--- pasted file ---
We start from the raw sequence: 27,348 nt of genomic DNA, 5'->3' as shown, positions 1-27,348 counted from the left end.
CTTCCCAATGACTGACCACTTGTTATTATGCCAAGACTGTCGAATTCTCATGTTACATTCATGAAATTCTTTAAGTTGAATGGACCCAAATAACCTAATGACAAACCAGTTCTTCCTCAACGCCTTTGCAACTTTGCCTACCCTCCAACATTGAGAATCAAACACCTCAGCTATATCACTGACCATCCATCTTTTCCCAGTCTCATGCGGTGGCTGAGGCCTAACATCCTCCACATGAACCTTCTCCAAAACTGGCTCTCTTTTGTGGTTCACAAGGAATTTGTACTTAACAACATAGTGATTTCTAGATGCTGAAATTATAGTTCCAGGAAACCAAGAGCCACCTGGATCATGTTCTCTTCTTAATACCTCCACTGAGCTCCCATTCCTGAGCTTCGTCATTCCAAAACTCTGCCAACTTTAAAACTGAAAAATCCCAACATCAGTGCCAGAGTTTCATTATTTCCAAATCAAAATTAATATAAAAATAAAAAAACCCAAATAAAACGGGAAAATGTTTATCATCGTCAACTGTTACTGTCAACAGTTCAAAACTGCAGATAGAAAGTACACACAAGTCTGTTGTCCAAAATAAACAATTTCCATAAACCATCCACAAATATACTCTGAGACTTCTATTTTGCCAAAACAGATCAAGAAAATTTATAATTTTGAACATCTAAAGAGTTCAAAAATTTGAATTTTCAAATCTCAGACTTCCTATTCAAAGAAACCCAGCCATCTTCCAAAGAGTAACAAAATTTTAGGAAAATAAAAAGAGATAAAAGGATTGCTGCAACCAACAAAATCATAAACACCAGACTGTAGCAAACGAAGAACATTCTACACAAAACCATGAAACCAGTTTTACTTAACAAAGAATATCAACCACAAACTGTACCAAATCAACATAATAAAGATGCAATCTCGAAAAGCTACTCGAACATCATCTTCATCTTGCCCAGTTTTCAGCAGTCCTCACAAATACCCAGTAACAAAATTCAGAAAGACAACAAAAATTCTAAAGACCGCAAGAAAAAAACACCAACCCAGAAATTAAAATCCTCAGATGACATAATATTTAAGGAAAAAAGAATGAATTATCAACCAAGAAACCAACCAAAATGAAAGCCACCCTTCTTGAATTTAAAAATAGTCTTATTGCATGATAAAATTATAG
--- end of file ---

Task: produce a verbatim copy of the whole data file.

We start from the raw sequence: 27,348 nt of genomic DNA, 5'->3' as shown, positions 1-27,348 counted from the left end.
CTTCCCAATGACTGACCACTTGTTATTATGCCAAGACTGTCGAATTCTCATGTTACATTCATGAAATTCTTTAAGTTGAATGGACCCAAATAACCTAATGACAAACCAGTTCTTCCTCAACGCCTTTGCAACTTTGCCTACCCTCCAACATTGAGAATCAAACACCTCAGCTATATCACTGACCATCCATCTTTTCCCAGTCTCATGCGGTGGCTGAGGCCTAACATCCTCCACATGAACCTTCTCCAAAACTGGCTCTCTTTTGTGGTTCACAAGGAATTTGTACTTAACAACATAGTGATTTCTAGATGCTGAAATTATAGTTCCAGGAAACCAAGAGCCACCTGGATCATGTTCTCTTCTTAATACCTCCACTGAGCTCCCATTCCTGAGCTTCGTCATTCCAAAACTCTGCCAACTTTAAAACTGAAAAATCCCAACATCAGTGCCAGAGTTTCATTATTTCCAAATCAAAATTAATATAAAAATAAAAAAACCCAAATAAAACGGGAAAATGTTTATCATCGTCAACTGTTACTGTCAACAGTTCAAAACTGCAGATAGAAAGTACACACAAGTCTGTTGTCCAAAATAAACAATTTCCATAAACCATCCACAAATATACTCTGAGACTTCTATTTTGCCAAAACAGATCAAGAAAATTTATAATTTTGAACATCTAAAGAGTTCAAAAATTTGAATTTTCAAATCTCAGACTTCCTATTCAAAGAAACCCAGCCATCTTCCAAAGAGTAACAAAATTTTAGGAAAATAAAAAGAGATAAAAGGATTGCTGCAACCAACAAAATCATAAACACCAGACTGTAGCAAACGAAGAACATTCTACACAAAACCATGAAACCAGTTTTACTTAACAAAGAATATCAACCACAAACTGTACCAAATCAACATAATAAAGATGCAATCTCGAAAAGCTACTCGAACATCATCTTCATCTTGCCCAGTTTTCAGCAGTCCTCACAAATACCCAGTAACAAAATTCAGAAAGACAACAAAAATTCTAAAGACCGCAAGAAAAAAACACCAACCCAGAAATTAAAATCCTCAGATGACATAATATTTAAGGAAAAAAGAATGAATTATCAACCAAGAAACCAACCAAAATGAAAGCCACCCTTCTTGAATTTAAAAATAGTCTTATTGCATGATAAAATTATAG